DALLAS (CBSDFW.COM) – Pay raises are on the way for Dallas’ first responders. The city council today approved a $3.1 billion dollar spending plan that includes salary increases for both police and firefighters.

“This is something that we need to do,” says District 10 council member Adam McGough during budget discussions, “the time is right. We need to give our officers raises.”

READ MORE: Public Health Experts Say Dallas Cowboys COVID Outbreak Shows Pandemic Far From Over

The call for better pay for police was made before. Then in July, the ambush murders of five officers—including four on the Dallas force—turned up the volume. So in a rare show of solidarity, the Dallas city council approved raises for all police and firefighters.

“Within that, there are funds that have been allocated for police and fire raises,” says City of Dallas spokesperson Sana Syed, “we don’t know how much because the Meet and Confer agreement still has to be finalized.”

READ MORE: AP Source: Rangers Snag Shortstop Corey Seager For $325 Million, 10-Year Deal

That’s the labor agreement with the union that determines just how far the budgeted cash will go. So, city leaders warn that discussions of percentage increases are premature. Still, the proposal appears to address complaints with a prior plan that would not have included increases for officers at the higher end of the pay scale.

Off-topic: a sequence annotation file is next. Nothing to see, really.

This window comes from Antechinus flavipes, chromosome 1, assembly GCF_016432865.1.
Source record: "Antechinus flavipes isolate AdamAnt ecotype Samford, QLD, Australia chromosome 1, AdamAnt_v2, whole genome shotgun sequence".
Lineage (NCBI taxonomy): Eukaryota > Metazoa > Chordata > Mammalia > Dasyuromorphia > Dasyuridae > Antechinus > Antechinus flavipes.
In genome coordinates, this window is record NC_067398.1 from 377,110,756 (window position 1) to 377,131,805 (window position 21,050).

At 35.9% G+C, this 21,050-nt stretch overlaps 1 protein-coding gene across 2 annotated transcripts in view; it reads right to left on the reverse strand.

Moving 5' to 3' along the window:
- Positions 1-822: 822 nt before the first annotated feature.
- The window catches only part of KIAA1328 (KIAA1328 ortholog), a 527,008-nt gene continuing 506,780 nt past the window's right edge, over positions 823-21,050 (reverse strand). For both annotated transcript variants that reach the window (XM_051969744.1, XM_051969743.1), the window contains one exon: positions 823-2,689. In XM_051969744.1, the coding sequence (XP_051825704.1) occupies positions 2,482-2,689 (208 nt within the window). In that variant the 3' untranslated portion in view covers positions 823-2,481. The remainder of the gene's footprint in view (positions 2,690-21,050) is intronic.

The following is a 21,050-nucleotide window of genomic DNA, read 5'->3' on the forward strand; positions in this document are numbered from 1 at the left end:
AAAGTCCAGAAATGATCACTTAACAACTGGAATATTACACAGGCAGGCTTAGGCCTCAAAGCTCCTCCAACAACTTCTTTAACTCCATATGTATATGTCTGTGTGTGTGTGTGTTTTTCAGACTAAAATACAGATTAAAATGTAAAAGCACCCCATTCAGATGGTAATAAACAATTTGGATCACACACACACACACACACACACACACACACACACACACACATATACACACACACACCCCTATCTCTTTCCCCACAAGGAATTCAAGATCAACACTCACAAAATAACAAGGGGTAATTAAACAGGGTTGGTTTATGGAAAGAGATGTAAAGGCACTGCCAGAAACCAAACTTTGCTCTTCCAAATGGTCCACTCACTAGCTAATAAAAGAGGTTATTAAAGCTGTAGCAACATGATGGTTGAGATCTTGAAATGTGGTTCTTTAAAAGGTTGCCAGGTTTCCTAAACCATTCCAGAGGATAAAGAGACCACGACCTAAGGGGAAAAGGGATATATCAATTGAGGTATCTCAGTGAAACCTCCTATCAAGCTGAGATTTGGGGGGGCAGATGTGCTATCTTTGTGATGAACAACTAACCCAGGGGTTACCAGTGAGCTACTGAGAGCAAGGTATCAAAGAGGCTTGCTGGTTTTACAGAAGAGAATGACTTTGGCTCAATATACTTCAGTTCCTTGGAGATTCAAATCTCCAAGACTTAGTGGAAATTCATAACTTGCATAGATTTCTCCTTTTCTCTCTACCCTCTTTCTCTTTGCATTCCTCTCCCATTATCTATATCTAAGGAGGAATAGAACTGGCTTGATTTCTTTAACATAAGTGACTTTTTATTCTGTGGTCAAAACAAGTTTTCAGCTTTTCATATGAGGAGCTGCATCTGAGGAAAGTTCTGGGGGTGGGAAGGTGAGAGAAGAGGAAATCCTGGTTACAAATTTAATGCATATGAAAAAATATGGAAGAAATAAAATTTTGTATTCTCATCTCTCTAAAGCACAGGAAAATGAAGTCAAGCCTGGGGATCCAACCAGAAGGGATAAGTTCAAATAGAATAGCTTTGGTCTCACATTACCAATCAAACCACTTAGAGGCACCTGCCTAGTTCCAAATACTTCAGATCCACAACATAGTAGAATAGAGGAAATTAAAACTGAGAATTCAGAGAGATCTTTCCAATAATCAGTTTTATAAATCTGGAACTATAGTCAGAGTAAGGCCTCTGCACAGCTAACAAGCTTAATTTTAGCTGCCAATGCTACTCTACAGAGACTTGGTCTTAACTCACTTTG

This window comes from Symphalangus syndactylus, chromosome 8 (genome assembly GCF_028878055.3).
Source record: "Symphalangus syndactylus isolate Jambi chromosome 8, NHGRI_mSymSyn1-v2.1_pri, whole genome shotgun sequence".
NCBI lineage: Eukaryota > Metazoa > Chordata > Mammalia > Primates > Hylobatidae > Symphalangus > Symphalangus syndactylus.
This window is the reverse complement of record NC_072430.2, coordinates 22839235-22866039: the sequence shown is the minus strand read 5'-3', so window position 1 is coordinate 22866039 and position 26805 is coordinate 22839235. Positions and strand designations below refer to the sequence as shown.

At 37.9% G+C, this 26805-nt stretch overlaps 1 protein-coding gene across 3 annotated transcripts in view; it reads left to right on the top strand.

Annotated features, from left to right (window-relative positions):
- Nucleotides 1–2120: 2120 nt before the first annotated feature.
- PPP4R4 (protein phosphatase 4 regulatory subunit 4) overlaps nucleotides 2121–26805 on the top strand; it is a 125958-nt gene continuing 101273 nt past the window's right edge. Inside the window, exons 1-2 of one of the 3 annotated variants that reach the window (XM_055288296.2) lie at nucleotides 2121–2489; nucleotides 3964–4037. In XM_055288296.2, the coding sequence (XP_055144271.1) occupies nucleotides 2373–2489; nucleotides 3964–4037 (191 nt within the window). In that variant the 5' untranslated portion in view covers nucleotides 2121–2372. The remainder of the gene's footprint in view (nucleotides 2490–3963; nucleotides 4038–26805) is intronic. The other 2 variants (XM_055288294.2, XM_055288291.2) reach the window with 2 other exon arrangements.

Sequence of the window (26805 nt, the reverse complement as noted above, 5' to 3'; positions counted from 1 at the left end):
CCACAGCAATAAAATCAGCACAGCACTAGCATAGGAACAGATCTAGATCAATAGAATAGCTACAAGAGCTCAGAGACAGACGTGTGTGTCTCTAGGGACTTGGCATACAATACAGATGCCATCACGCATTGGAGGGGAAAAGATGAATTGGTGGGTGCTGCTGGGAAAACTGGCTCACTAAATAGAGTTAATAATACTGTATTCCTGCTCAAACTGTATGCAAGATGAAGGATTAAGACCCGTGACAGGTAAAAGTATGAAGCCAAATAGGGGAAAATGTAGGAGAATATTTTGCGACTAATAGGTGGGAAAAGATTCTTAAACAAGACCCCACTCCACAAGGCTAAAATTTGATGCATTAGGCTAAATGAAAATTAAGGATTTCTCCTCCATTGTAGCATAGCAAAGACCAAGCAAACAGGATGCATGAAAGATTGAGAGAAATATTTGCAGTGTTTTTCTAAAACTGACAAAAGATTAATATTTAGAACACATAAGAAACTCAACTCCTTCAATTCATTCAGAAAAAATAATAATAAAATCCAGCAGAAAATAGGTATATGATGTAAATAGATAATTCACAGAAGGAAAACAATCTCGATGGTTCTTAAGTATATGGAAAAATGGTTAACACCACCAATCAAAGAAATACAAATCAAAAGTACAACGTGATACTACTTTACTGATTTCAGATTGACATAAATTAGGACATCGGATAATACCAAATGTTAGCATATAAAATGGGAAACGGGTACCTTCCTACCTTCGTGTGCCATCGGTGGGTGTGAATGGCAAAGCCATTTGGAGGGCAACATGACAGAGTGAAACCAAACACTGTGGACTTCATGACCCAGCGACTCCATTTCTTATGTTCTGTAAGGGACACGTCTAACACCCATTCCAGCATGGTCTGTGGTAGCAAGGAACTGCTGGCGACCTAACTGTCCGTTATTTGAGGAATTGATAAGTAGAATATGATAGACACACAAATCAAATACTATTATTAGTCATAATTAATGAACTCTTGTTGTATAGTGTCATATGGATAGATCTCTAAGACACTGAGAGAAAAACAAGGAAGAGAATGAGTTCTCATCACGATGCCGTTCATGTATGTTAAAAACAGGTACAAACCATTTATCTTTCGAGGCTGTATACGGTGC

That proposal rankled police unions that reminded the city that first responders took pay cuts to help the city during the recession. Thomas Glover, President of Black Police Association was one of those objecting to that prior proposal. “They expect us to say we’re okay with 30 percent of the people not getting raises, when 100 percent of the people in police and fire took pay cuts.”

Now that city coffers have recovered, public safety appears to be the beneficiary. Still, a somber reminder in the horseshoe that resources are not unlimited.

MORE NEWS: TCU Officially Hires SMU's Sonny Dykes As New Coach

“That means it’s not going for dogs, it’s not going for homeless,it’s not going for all of the litany of things that we need to do in the city,” said District 11 council member Lee Kleinman, who later voted for the pay raises. But, he did so after reminding his colleagues and the citizens of where the extra tax dollars will not be spent. “We are making a choice here, to take all of the tax increase that we are passing on to our citizens and putting it to public safety.”